offer free or low-cost help with asylum applications. Winning political
asylum would give your lover a right to remain in the United States for as
long as the situation is risky overseas—or permanently, if he or she applies
for a green card one year after the asylum application is approved.
Adoption. Could you adopt your lover and apply for a green card on
that basis? It’s a creative idea, but doomed even before you get to the
fraud problem. Children must be 16 or under to qualify for a green card
based on adoption.
Visa lottery. Officially named the Diversity Immigrant Visa Lottery,
this program offers green cards, by random drawing, to people from
countries that in recent years have sent the fewest numbers of immigrants
82  |  A Legal guide for Lesbian and Gay Couples
to the United States. Anyone can enter the lottery if they are a native
of one of these countries and have either a high school diploma or a
minimum of two years’ experience in a job that normally requires at least
two years of training or experience. One of the latest requirements is
purely technological: Applicants now must submit their applications via
the Internet and attach a digital photo. There are 50,000 winners selected
per year.
One of the unpleasant secrets of the lottery program, however, is
that many people “win” but are unable to collect on their green card,
owing purely to U.S. government delays. If winners don’t complete
the application process by a certain deadline, including providing
additional forms and documents and attending an interview with a U.S.
immigration official, they lose their chance, period.
For more information on entering the lottery, see the U.S. State
Department website at www.travel.state.gov. Click “Diversity Visa (DV) Program.”
Employment-based green card. If your new lover has job skills that are
in short supply in the United States, an employer may act as a green card
sponsor. Your best bet is a large employer that has dealt with immigration
matters before and has ongoing contact with an immigration attorney.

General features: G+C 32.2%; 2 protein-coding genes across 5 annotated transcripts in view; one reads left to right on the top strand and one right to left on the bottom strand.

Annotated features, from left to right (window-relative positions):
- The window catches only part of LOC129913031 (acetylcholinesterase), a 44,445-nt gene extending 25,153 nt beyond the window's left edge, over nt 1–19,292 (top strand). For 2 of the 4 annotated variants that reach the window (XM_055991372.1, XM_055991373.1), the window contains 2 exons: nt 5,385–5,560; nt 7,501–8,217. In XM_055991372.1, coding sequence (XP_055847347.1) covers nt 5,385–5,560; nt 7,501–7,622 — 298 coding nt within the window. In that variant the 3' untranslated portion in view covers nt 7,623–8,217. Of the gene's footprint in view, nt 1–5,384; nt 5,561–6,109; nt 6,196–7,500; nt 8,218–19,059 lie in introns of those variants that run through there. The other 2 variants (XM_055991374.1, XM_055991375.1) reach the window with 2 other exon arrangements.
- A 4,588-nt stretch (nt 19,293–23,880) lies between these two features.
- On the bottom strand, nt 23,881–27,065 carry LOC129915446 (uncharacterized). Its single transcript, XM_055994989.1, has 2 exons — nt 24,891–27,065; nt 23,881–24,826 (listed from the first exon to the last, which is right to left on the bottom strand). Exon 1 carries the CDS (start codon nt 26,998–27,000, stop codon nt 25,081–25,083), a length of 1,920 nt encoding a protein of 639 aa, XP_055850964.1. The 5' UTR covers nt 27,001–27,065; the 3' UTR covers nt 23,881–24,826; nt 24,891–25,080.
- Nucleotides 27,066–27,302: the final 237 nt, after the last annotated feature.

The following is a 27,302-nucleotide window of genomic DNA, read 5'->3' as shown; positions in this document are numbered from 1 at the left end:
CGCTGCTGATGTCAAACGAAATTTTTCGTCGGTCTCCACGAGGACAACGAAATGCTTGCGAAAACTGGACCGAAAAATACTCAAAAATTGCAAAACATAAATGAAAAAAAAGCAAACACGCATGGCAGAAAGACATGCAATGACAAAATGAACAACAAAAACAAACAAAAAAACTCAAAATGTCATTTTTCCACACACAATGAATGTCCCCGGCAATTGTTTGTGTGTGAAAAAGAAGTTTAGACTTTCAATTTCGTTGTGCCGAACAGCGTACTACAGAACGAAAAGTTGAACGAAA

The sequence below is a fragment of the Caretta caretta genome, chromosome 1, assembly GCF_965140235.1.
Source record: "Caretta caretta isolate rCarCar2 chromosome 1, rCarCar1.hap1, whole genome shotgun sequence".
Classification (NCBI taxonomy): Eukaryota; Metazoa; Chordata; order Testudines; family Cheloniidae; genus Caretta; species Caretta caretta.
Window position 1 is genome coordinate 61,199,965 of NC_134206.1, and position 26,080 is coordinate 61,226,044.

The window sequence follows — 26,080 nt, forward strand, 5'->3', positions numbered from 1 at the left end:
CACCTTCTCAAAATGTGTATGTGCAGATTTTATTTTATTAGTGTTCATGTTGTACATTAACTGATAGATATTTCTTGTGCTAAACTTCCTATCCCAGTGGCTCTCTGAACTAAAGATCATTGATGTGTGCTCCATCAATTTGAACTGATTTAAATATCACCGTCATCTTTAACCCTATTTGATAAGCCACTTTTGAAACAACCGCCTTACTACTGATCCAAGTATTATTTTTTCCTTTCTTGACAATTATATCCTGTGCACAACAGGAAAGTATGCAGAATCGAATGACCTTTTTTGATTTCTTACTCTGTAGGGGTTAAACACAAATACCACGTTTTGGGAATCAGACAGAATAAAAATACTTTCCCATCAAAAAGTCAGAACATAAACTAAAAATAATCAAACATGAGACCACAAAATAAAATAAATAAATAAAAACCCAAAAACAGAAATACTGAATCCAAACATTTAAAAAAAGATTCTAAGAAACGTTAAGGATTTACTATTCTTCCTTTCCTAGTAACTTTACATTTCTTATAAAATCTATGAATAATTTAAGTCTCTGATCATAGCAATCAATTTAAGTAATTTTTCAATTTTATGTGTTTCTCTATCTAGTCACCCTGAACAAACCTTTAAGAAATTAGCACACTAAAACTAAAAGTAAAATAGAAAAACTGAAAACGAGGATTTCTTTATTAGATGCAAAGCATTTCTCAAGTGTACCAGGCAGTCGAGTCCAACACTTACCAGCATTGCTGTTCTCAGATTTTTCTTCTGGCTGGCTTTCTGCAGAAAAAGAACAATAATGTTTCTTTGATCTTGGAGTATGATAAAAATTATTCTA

This is a long and difficult process, but the end result is the permanent
right to live in the United States.
Temporary employment visa. Someone who has high-level job skills and
can find an employer willing to make a job offer may qualify for one of a
variety of temporary work visas. The most well-known of these visas is the
H-1B, for workers in specialty occupations requiring at least a bachelor’s
degree or its equivalent. Another visa, known as the O-1, authorizes
entry to persons of extraordinary ability in the sciences, arts, education,
business, or athletics. The P visa authorizes entry for internationally
recognized athletes and entertainers. For a full list, see the Immigration
section of Nolo’s website at www.nolo.com. Unfortunately, laborers,
chapter 3  | money, insurance, name changes, and Immigration issues |  83
domestic workers, and other nonprofessionals won’t find any helpful
possibilities on this list.
Student visa. Anyone admitted to a U.S. vocational or academic
school—which shouldn’t be hard to arrange—can apply for a student visa
(F-1 or M-1) that will cover the entire length of the school program. The
difficult parts about this are usually proving to the U.S. government that
the immigrant has enough money to fund the entire stay and plans to go
home at the end.
Exchange visitor visa. If your partner finds a program organizing
exchange visits, usually for academic or research purposes, a J-1 visa is a
possibility. The primary disadvantage to this visa is that it often comes
with a requirement that the immigrant go back home for two years before
applying for any other visa or a green card.
Countries With Residency Rights for Same-Sex Partners
The rest of the world is moving much faster than the United States in
offering immigration rights to same-sex partners. A number of countries,
predominantly in Europe, now allow the noncitizen or nonresident partner
to apply for permanent residency based on the relationship. Typically, the
couple must have first entered into a civil union or lived together for a set
period of time (usually two years).
Here are the countries that currently allow permanent residency or other
significant immigration benefits through a same-sex partner. However, this is
a rapidly changing legal area, so for details on a particular country, or to see
whether a country has joined the list, contact a local gay rights organization.
New Zealand
South Africa
United Kingdom
84  |  A Legal guide for Lesbian and Gay Couples
See an expert
Immigration law is highly complex and the USCIS policies are in flux
currently. After doing your own research, you may want to seek help from a gaysensitive immigration attorney. For information and referrals, contact one of the
lesbian and gay legal organizations listed in Chapter 11, or Immigration Equality
at www.immigrationequality.org—check out their FAQs. Other good resources
are the Transgender Law Center at www.transgenderlaw.org and the Immigration
Project at The National Center for Lesbian Rights at www.nclrights.org.
Fly UP